Star dancer born into war grows up to inspire
By Carley Petesch, AP
July 16, 2012, 12:09 am TWN
“They came to me sick and traumatized by the war,” DePrince said. “Michaela arrived with the worst case of tonsillitis, fever, mononucleosis and joints that were swollen.
Michaela said the war and her time in the orphanage affected her for years.
“It took a long time to get it out of my memory. But my mom helped me a lot and I wrote a lot of stuff down so I could recover from it,” she said. “Dance helped me a lot. I had a lot of nightmares.”
Michaela, Mia and Mariel were among children whose adoptions became controversial in Sierra Leone.
In 2010, some parents of 29 children left at the Help A Needy Child International center, known as HANCI, stormed the office of Sierra Leone's social welfare minister demanding help finding their sons and daughters. They claimed many did not know their children would be adopted.
HANCI maintains the parents consented and said it arranged the adoptions through a U.S. agency that placed 29 of the children with American parents. DePrince confirmed three of her daughters were adopted through the U.S. agency.
In April, Sierra Leone police opened an investigation into the adoptions.
The adoptions took place as the West African country suffered a decade-long war that ended in 2002. Rebels burned villages, raped women and turned kidnapped children into drugged teenage fighters. Tens of thousands of civilians died. Countless others were mutilated by rebels who hacked off hands, arms or legs with machetes.
Michaela said her father, a trader, was shot dead by rebels and her mother starved to death. It is unclear if she has family left in Sierra Leone. While Mia told her mother that many parents visited their children at the orphanage, Michaela didn't get visitors.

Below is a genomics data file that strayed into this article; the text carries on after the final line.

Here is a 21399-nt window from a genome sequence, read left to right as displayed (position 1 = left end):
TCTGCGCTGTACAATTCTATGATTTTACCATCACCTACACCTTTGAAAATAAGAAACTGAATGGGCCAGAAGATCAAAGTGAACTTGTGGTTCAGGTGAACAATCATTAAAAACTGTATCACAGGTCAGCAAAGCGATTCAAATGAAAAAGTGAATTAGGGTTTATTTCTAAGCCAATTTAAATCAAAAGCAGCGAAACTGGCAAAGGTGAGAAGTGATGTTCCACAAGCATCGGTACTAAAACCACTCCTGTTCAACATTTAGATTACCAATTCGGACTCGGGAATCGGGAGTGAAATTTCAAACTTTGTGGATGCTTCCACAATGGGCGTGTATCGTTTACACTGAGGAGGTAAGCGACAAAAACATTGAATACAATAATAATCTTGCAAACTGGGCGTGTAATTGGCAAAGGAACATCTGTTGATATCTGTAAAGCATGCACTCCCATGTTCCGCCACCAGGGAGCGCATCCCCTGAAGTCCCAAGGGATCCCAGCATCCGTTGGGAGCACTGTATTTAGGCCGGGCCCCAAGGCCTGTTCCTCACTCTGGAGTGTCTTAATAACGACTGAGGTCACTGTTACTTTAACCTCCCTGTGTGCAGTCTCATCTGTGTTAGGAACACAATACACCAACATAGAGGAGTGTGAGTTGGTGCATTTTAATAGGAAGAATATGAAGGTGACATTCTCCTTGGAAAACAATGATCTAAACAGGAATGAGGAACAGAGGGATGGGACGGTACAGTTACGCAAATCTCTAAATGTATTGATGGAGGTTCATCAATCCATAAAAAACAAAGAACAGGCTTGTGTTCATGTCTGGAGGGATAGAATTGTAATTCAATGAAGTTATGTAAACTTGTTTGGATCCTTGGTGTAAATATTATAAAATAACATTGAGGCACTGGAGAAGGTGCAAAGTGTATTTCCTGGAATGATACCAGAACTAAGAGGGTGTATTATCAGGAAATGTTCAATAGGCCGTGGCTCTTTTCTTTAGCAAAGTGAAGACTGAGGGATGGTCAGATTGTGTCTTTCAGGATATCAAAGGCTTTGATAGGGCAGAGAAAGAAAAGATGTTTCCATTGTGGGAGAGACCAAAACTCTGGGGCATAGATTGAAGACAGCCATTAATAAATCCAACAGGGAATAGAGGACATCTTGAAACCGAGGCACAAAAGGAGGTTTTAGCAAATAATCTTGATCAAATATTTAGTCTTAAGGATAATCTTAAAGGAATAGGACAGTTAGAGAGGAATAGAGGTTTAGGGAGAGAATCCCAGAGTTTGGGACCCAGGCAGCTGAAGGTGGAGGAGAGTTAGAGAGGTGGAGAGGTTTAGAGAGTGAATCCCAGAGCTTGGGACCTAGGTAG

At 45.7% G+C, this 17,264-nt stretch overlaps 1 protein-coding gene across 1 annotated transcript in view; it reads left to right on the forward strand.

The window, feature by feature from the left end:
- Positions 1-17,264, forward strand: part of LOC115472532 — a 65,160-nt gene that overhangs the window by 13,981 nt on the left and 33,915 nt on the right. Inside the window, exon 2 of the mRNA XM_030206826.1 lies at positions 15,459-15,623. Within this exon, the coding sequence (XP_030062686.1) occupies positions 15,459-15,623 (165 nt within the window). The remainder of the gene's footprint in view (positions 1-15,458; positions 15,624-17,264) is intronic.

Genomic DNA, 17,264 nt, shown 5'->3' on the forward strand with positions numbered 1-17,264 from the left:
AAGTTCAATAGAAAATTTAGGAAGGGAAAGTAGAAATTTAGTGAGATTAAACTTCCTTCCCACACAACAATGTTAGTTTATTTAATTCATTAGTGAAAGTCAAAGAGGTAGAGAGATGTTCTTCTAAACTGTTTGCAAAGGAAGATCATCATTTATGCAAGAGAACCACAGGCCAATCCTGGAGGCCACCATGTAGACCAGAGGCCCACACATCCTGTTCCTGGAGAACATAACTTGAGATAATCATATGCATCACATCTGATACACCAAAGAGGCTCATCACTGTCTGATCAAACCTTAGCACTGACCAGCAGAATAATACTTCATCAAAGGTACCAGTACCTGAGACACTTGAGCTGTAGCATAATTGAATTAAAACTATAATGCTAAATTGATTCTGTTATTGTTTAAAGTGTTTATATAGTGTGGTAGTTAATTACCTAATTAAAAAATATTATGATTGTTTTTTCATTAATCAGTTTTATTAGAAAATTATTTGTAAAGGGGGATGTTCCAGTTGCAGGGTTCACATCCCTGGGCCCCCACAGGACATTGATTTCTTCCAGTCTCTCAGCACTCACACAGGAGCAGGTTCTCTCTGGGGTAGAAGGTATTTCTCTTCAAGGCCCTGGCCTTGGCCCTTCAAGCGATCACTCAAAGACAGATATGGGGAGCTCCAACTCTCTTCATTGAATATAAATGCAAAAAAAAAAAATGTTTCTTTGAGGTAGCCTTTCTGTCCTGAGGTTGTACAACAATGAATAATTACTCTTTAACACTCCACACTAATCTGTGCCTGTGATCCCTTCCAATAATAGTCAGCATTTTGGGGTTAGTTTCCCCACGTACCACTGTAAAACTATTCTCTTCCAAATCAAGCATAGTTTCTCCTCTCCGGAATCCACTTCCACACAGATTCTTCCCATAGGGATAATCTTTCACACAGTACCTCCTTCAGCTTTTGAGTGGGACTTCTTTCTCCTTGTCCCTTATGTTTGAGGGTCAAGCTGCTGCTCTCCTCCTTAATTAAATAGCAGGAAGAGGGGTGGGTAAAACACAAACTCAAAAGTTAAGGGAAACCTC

“I would like to say that, if she has any relatives alive in Sierra Leone they should know that she has been extremely well cared for and loved, and we have put our hearts and souls into making her dreams come true,” DePrince said.
DePrince and her husband Charles have adopted nine children, and had two biological sons. Two of Michaela's brothers died before she was born, and a third died when she was young. Their deaths were a result of HIV contracted from a manufactured plasma product that was used to treat the hemorrhages associated with hemophilia.
DePrince said the family has worked hard to develop all their children's dreams.
“She says she would have not had this dream come true if she had not become Michaela DePrince” by adoption, DePrince said, adding that none of the three girls adopted from Sierra Leone have expressed interest in finding their biological family.
But Michaela said she does eventually want to return to her birthplace to open a school for dance and the arts.
“I hope to inspire a lot of young children,” Michaela said, “no matter what people tell you, you should focus on your goals and you should do what you want to do, especially if you want to be a ballet dancer.”
Her story, her technique, her focus, is set to inspire other young black and African girls who face hardship to pursue their dreams.
Michaela's presence “shakes and rattles the whole idea that ballet is not for black people and shows it's for all people,” said Dirk Badenhorst, CEO-designate of South Africa Mzansi Ballet. “Brilliance is colorblind and it really is proved by Michaela.”